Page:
Dose-response effects of spinal neostigmine added to bupivacaine spinal anesthesia in volunteers. (1/1144)

BACKGROUND: Intrathecal adjuncts often are used to enhance small-dose spinal bupivacaine for ambulatory anesthesia. Neostigmine is a novel spinal analgesic that could be a useful adjunct, but no data exist to assess the effects of neostigmine on small-dose bupivacaine spinal anesthesia. METHODS: Eighteen volunteers received two bupivacaine spinal anesthetics (7.5 mg) in a randomized, double-blinded, crossover design. Dextrose, 5% (1 ml), was added to one spinal infusion and 6.25, 12.5, or 50 microg neostigmine in dextrose, 5%, was added to the other spinal. Sensory block was assessed with pinprick; by the duration of tolerance to electric stimulation equivalent to surgical incision at the pubis, knee, and ankle; and by the duration of tolerance to thigh tourniquet. Motor block at the quadriceps was assessed with surface electromyography. Side effects (nausea, vomiting, pruritus, and sedation) were noted. Hemodynamic and respiratory parameters were recorded every 5 min. Dose-response relations were assessed with analysis of variance, paired t tests, or Spearman rank correlation. RESULTS: The addition of 50 microg neostigmine significantly increased the duration of sensory and motor block and the time until discharge criteria were achieved. The addition of neostigmine produced dose-dependent nausea (33-67%) and vomiting (17-50%). Neostigmine at these doses had no effect on hemodynamic or respiratory parameters. CONCLUSIONS: The addition of 50 microg neostigmine prolonged the duration of sensory and motor block. However, high incidences of side effects and delayed recovery from anesthesia with the addition of 6.25 to 50 microg neostigmine may limit the clinical use of these doses for outpatient spinal anesthesia.  (+info)

A double-blind comparison of 0.125% ropivacaine with sufentanil and 0.125% bupivacaine with sufentanil for epidural labor analgesia. (2/1144)

BACKGROUND: This study intends to evaluate the benefits of the administration of intermittent bolus doses of ropivacaine (0.125%) compared with bupivacaine (0.125%) after addition of sufentanil for analgesia during labor. METHODS: One hundred thirty American Society of Anesthesiologists physical status 1 or 2 parturients were studied. The 90 initial patients were assigned randomly to receive 10 ml bupivacaine, 0.125%, plus 7.5 microg sufentanil (initial bupivacaine 0.125% group) or ropivacaine, 0.125%, plus 7.5 microg sufentanil (ropivacaine 0.125% group). Forty additional patients were recruited and received 0.125% bupivacaine plus 7.5 microg sufentanil (additional bupivacaine 0.125% group) or 0.100% bupivacaine plus 7.5 microg sufentanil (additional bupivacaine 0.100% group). The duration of analgesia, visual analogue scores for pain, motor blockade (using a six-point modified Bromage scale), patient satisfaction scores, nausea, pruritus, heart rate, and blood pressure were recorded. RESULTS: Bupivacaine 0.125% and ropivacaine 0.125% coadministered with sufentanil provided rapid and complete analgesia. Onset of analgesia occurred after +/-15 min and lasted +/-90 min. After the third epidural injection, patients in the ropivacaine group experienced significantly less severe motor blockade than patients in the initial bupivacaine 0.125% group. At this point, 93% of the patients in the ropivacaine group were free from motor impairment versus 66% in the bupivacaine group (P<0.05). Comparable levels of motor blockade were obtained in both additional groups. Patients' evaluation of their analgesia was worst in the bupivacaine 0.100% group. CONCLUSIONS: Ropivacaine 0.125% with sufentanil affords reliable analgesia with minimal motor blockade.  (+info)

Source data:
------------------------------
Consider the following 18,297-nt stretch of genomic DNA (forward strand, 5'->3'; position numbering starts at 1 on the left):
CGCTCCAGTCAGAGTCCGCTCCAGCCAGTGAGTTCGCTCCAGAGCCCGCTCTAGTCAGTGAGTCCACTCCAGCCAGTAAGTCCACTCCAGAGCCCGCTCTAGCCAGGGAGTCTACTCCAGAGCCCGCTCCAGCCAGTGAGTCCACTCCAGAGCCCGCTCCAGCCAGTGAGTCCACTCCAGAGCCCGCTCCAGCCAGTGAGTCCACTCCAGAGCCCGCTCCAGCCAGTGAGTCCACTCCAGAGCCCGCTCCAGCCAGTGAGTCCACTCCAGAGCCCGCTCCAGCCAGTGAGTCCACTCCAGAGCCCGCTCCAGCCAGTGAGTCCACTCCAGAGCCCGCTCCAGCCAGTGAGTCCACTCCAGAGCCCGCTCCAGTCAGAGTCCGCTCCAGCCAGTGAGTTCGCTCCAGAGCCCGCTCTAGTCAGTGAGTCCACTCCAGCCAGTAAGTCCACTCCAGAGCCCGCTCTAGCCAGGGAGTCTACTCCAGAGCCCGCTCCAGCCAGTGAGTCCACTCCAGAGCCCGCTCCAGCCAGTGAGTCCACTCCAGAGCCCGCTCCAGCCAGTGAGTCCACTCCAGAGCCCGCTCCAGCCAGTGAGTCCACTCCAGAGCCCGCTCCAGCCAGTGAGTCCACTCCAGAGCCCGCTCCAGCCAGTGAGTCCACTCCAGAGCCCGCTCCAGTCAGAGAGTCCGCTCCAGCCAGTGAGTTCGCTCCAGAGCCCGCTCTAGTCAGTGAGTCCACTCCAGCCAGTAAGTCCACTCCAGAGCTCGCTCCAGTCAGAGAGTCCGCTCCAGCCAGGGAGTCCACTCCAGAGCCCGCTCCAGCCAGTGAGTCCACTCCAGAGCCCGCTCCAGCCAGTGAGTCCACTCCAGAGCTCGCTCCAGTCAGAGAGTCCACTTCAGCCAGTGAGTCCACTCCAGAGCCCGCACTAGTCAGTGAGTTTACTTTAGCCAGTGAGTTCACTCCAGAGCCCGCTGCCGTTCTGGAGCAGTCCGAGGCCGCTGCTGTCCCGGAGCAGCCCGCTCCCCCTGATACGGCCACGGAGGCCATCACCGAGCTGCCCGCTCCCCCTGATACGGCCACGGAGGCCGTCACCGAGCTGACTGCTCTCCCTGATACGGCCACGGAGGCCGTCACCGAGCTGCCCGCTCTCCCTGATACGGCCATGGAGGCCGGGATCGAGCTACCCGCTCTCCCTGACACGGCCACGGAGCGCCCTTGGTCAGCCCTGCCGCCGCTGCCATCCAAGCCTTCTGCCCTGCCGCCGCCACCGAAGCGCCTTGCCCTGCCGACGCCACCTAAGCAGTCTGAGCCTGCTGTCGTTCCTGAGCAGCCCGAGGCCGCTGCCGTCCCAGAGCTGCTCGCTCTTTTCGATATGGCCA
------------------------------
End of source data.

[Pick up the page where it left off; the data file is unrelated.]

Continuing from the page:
Interaction of bupivacaine and tetracaine with the sarcoplasmic reticulum Ca2+ release channel of skeletal and cardiac muscles. (3/1144)

BACKGROUND: Although various local anesthetics can cause histologic damage to skeletal muscle when injected intramuscularly, bupivacaine appears to have an exceptionally high rate of myotoxicity. Research has suggested that an effect of bupivacaine on sarcoplasmic reticulum Ca2+ release is involved in its myotoxicity, but direct evidence is lacking. Furthermore, it is not known whether the toxicity depends on the unique chemical characteristics of bupivacaine and whether the toxicity is found only in skeletal muscle. METHODS: The authors studied the effects of bupivacaine and the similarly lipid-soluble local anesthetic, tetracaine, on the Ca2+ release channel-ryanodine receptor of sarcoplasmic reticulum in swine skeletal and cardiac muscle. [3H]Ryanodine binding was used to measure the activity of the Ca2+ release channel-ryanodine receptors in microsomes of both muscles. RESULTS: Bupivacaine enhanced (by two times at 5 mM) and inhibited (66% inhibition at 10 mM) [3H]ryanodine binding to skeletal muscle microsomes. In contrast, only inhibitory effects were observed with cardiac microsomes (about 3 mM for half-maximal inhibition). Tetracaine, which inhibits [3H]ryanodine binding to skeletal muscle microsomes, also inhibited [3H]ryanodine binding to cardiac muscle microsomes (half-maximal inhibition at 99 microM). CONCLUSIONS: Bupivacaine's ability to enhance Ca2+ release channel-ryanodine receptor activity of skeletal muscle sarcoplasmic reticulum most likely contributes to the myotoxicity of this local anesthetic. Thus, the pronounced myotoxicity of bupivacaine may be the result of this specific effect on Ca2+ release channel-ryanodine receptor superimposed on a nonspecific action on lipid bilayers to increase the Ca2+ permeability of sarcoplasmic reticulum membranes, an effect shared by all local anesthetics. The specific action of tetracaine to inhibit Ca2+ release channel-ryanodine receptor activity may in part counterbalance the nonspecific action, resulting in moderate myotoxicity.  (+info)

Effect of i.v. ketamine in combination with epidural bupivacaine or epidural morphine on postoperative pain and wound tenderness after renal surgery. (4/1144)